Blind Items: Fighting Over Crumbs

By Patrick Coffee 

Word on the street in the creative agency world, as you probably know, is that the reviews are growing smaller. And rarer.

Everything’s all project-based from Budweiser on down, and for some reason, clients often don’t even want to publicize new relationships to people like us, who only want the best for the ad industry!

  • Part of that shift has included a greater focus on the little wins and the “keeping up relations” moves, according to our sources. Specifically, a certain major CPG client that works with multiple holding companies on a global level recently went through an informal review round … you know, a “let’s explore future opportunities” sort of thing. This process involved pitching new creative ideas, but the key twist here was that the brief was presented by the global chairman/CEO/svengali of the entire holding group himself, with the poor chief creative officer sitting dutifully in the background as his work got manhandled by the Cooper in that Sterling combo. We just hope he got a big old attaboy on the Uber ride home.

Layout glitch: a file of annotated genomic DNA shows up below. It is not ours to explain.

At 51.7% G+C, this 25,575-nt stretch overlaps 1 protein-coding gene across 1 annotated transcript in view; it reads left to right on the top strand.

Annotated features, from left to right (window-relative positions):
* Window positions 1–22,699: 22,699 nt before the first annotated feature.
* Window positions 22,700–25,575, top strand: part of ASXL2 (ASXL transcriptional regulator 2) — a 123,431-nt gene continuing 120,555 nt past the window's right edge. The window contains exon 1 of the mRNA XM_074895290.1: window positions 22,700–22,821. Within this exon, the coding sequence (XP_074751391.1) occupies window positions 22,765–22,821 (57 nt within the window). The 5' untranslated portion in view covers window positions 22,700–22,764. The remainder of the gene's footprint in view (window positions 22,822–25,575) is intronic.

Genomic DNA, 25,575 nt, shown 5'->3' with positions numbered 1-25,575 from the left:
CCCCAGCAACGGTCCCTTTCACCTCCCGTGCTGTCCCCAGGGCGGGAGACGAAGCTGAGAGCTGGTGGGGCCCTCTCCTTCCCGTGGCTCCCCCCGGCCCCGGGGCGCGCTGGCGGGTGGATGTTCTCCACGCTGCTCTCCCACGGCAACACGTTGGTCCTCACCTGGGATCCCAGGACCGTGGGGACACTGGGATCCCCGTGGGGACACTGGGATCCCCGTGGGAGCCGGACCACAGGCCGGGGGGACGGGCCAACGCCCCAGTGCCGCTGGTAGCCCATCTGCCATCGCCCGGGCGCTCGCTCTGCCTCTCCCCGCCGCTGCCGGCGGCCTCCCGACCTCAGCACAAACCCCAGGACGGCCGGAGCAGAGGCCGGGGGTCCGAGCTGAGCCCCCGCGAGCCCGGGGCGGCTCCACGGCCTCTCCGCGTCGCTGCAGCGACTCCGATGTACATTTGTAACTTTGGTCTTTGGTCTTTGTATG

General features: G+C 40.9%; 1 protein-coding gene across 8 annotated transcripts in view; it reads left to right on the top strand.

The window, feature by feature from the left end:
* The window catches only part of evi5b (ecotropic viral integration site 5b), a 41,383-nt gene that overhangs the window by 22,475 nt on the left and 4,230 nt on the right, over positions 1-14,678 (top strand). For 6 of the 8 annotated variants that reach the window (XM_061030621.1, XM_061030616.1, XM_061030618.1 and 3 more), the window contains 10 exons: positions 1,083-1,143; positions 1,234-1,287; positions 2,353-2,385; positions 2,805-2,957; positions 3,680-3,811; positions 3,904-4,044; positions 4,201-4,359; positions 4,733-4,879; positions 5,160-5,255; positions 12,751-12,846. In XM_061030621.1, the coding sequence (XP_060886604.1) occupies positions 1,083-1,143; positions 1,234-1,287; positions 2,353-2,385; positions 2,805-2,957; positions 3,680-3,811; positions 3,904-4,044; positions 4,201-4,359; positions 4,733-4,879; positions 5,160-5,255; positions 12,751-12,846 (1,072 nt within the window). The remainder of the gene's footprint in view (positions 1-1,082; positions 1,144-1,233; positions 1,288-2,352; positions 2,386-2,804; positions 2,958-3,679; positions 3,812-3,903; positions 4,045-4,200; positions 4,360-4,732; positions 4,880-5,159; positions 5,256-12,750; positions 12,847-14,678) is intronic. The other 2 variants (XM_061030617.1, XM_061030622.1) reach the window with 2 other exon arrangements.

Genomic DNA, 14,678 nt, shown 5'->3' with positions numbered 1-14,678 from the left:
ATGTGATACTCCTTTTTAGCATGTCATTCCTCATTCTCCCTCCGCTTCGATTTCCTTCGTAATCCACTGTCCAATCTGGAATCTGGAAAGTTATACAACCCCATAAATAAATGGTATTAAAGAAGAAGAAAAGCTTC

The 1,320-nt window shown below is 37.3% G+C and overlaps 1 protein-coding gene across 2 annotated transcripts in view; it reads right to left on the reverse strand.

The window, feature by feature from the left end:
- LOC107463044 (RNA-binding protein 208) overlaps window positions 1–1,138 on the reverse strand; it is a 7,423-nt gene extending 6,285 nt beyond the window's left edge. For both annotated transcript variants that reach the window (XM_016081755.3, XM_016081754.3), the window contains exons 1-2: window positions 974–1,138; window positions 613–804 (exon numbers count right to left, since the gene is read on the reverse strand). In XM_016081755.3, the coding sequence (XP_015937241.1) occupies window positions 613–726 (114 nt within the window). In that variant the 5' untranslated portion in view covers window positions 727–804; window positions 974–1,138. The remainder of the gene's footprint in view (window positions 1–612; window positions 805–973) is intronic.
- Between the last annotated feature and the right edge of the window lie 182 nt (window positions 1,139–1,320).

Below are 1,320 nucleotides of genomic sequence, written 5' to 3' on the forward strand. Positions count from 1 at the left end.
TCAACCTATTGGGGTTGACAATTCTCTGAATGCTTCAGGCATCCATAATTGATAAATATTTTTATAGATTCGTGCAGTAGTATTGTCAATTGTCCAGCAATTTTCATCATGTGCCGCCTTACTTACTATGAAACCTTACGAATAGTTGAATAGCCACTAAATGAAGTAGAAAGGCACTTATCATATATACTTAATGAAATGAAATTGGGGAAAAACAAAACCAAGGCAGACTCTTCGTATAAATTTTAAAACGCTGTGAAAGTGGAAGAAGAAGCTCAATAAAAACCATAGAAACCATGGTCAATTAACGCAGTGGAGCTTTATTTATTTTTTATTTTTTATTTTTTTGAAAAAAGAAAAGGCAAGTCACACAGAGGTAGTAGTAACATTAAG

• On a smaller scale, a very recently concluded pitch for a major U.S. brand was run, as we hear it, by the North American CEO of the winning agency network in question. Sure, it sounded great—good name, group picture, press release, the works. But the win was a very small portion of the larger portfolio with the client’s annual budget hovering right around $10 million. The fact that the CEO played lead tells you maybe things aren’t as solid as they seem. Still, new business!
  • It could be worse, though. One agency has recently promoted itself as proudly independent after breaking from its parent company some months ago and pitching the trades with a brave story of defying industry trends. Reality, however, is a little different: the holding group chose to cut the agency loose, and now we hear it has been forced to downsize again by moving into a much smaller office after being unable to maintain its lease. You lose some, you lose some—and PR can’t make up for that.

Finally, apropos of nothing at all, we just want to take every possible opportunity to revisit this GIF, courtesy of one Lara O’Reilly.